BHAKTI-YOGA This path is a real, genuine search after the Lord, a search beginning, continuing, and ending in Love. One single moment of the madness of extreme love to God brings us eternal freedom. “Bhakti,” says Nârada in his explanation of the Bhakti-aphorisms, “is intense love to God.”—“When a man gets it, he loves all, hates none; he becomes satisfied for ever.”—“This love cannot be reduced to any earthly benefit,” because so long as worldly desires last, that kind of love does not come.
Bhakti is greater than Karma
“Bhakti is greater than Karma, greater than Yoga, because these are intended for an object in view, while Bhakti is its own fruition, its own means, and its own end.” Bhakti has been the one constant theme of our sages. Apart from the special writers on Bhakti, such as Shândilya or Nârada, the great commentators on the Vyâsa-Sutras, evidently advocates of Knowledge (Jnâna), have also something very suggestive to say about Love.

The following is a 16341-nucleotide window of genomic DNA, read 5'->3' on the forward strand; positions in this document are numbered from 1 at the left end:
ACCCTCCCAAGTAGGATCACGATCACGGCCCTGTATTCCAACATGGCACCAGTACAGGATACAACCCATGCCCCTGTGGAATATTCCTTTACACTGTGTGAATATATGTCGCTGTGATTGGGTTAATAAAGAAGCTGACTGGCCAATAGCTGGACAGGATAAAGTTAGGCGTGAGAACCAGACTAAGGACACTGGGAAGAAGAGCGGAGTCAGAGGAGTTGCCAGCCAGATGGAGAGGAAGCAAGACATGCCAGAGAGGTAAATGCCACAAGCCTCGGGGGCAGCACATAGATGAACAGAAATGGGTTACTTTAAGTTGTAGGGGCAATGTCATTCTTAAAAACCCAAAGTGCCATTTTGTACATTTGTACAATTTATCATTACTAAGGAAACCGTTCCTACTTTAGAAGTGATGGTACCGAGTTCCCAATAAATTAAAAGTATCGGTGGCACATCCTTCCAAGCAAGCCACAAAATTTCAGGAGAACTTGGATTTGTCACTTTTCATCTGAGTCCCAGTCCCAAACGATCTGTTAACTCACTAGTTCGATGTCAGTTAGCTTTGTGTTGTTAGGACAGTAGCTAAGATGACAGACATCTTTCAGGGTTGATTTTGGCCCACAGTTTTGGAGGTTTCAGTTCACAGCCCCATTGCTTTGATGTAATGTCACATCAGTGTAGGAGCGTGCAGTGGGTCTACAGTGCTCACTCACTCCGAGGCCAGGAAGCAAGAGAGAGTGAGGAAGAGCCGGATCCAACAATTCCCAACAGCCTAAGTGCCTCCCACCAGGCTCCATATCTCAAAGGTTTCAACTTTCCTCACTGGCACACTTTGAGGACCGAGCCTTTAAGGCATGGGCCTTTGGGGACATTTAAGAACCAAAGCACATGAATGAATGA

Even when the commentator is anxious to explain many, if not all, of the texts so as to make them import a sort of dry knowledge, the Sutras, in the chapter on worship especially, do not lend themselves to be easily manipulated in that fashion. There is not really so much difference between Knowledge (Jnana) and Love (Bhakti) as people sometimes imagine. We shall see as we go on, that in the end they converge and meet at the same point.
So also is it with Raja- Yoga, which, when pursued as a means to attain liberation, and not ( as unfortunately it frequently becomes in the hands of charlatans and mystery-mongers) as an instrument to hoodwink the unwary, leads us also to the same goal. The one great advantage of Bhakti is that it is the easiest, and the most natural way to reach the great divine end in view; its great disadvantage is that in its lower forms it often times degenerates into hideous fanaticism.